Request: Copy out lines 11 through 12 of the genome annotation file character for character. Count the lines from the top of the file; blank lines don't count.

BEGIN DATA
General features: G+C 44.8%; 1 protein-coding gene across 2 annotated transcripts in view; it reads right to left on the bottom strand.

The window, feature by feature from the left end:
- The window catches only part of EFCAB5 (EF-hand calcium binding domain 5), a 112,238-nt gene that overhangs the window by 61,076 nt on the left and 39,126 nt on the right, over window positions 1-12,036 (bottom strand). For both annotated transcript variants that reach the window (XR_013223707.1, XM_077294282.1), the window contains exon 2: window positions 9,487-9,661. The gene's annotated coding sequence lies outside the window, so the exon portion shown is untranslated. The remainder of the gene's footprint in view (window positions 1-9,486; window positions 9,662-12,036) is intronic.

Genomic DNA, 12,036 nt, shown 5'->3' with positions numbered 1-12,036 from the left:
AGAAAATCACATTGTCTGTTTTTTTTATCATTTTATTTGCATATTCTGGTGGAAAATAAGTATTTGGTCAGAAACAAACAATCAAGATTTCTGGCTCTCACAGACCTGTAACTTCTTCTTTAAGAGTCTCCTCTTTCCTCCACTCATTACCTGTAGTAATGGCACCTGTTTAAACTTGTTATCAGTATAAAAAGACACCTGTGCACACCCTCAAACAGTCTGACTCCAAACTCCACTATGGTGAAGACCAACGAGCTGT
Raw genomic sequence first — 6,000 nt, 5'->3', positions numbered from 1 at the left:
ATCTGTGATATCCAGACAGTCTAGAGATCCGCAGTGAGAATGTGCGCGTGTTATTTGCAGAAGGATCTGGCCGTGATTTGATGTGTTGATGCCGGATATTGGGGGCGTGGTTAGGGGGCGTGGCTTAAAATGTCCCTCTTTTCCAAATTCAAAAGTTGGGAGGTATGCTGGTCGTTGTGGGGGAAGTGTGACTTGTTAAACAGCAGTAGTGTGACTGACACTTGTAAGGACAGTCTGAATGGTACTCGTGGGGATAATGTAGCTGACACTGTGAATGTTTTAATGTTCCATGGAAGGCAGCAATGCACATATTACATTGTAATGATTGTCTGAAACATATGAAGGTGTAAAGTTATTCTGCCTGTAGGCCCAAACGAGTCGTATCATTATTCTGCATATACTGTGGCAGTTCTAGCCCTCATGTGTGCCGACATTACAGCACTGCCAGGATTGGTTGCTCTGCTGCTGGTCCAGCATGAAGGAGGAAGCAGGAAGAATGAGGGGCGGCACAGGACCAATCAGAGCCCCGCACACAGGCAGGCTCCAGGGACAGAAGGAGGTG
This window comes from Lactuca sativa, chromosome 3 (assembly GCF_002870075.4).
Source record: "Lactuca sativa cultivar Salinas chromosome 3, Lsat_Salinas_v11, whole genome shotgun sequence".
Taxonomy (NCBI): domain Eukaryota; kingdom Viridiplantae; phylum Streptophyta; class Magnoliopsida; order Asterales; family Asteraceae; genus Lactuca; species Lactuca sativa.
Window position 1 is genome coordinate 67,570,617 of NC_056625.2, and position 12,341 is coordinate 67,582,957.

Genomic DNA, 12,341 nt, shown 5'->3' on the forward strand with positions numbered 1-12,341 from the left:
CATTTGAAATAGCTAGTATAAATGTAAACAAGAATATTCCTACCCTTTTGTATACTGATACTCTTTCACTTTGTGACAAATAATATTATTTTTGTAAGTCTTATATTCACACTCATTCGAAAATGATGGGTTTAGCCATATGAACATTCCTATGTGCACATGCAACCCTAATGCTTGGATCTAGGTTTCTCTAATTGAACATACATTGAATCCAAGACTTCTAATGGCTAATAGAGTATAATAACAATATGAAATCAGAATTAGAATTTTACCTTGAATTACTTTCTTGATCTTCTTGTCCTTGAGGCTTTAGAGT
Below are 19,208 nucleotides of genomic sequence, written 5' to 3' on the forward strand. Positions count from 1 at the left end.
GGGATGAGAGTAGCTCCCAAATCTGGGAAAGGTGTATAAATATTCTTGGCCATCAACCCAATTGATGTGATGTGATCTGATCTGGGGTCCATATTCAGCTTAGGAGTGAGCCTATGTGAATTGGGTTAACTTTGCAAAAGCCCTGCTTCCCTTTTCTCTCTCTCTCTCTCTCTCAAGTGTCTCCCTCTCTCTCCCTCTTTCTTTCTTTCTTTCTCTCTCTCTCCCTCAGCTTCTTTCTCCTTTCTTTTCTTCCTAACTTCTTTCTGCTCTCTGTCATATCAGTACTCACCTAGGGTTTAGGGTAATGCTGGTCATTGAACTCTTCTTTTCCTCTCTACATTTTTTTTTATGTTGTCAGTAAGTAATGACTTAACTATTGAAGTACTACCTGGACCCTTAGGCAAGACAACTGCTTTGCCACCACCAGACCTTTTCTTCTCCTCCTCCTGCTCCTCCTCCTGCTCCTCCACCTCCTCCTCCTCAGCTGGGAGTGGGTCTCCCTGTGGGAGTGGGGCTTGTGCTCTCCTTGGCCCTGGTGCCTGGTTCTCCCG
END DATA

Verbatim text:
Window position 1 is genome coordinate 67,570,617 of NC_056625.2, and position 12,341 is coordinate 67,582,957.

Genomic DNA, 12,341 nt, shown 5'->3' on the forward strand with positions numbered 1-12,341 from the left: